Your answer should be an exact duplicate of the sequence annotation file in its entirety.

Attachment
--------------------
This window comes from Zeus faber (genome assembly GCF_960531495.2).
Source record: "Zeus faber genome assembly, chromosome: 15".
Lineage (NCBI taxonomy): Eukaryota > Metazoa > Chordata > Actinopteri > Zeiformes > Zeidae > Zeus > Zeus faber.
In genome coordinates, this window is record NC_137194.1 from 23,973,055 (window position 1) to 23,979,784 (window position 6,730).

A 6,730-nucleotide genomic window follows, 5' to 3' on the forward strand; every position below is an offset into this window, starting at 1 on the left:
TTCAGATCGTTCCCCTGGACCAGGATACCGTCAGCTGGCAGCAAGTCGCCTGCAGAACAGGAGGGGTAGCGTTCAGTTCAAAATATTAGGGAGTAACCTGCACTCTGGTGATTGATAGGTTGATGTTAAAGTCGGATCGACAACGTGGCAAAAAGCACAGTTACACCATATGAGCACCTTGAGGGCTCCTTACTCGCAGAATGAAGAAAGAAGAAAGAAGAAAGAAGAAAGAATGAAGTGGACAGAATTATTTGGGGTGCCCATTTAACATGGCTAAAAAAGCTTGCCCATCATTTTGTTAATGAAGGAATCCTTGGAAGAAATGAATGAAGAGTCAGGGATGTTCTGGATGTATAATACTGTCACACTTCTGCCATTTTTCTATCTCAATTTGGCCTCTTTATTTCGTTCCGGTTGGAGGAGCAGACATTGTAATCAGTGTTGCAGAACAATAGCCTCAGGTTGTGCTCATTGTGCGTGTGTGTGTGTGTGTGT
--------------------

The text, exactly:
This window comes from Zeus faber (genome assembly GCF_960531495.2).
Source record: "Zeus faber genome assembly, chromosome: 15".
Lineage (NCBI taxonomy): Eukaryota > Metazoa > Chordata > Actinopteri > Zeiformes > Zeidae > Zeus > Zeus faber.
In genome coordinates, this window is record NC_137194.1 from 23,973,055 (window position 1) to 23,979,784 (window position 6,730).

A 6,730-nucleotide genomic window follows, 5' to 3' on the forward strand; every position below is an offset into this window, starting at 1 on the left:
TTCAGATCGTTCCCCTGGACCAGGATACCGTCAGCTGGCAGCAAGTCGCCTGCAGAACAGGAGGGGTAGCGTTCAGTTCAAAATATTAGGGAGTAACCTGCACTCTGGTGATTGATAGGTTGATGTTAAAGTCGGATCGACAACGTGGCAAAAAGCACAGTTACACCATATGAGCACCTTGAGGGCTCCTTACTCGCAGAATGAAGAAAGAAGAAAGAAGAAAGAAGAAAGAATGAAGTGGACAGAATTATTTGGGGTGCCCATTTAACATGGCTAAAAAAGCTTGCCCATCATTTTGTTAATGAAGGAATCCTTGGAAGAAATGAATGAAGAGTCAGGGATGTTCTGGATGTATAATACTGTCACACTTCTGCCATTTTTCTATCTCAATTTGGCCTCTTTATTTCGTTCCGGTTGGAGGAGCAGACATTGTAATCAGTGTTGCAGAACAATAGCCTCAGGTTGTGCTCATTGTGCGTGTGTGTGTGTGTGTGT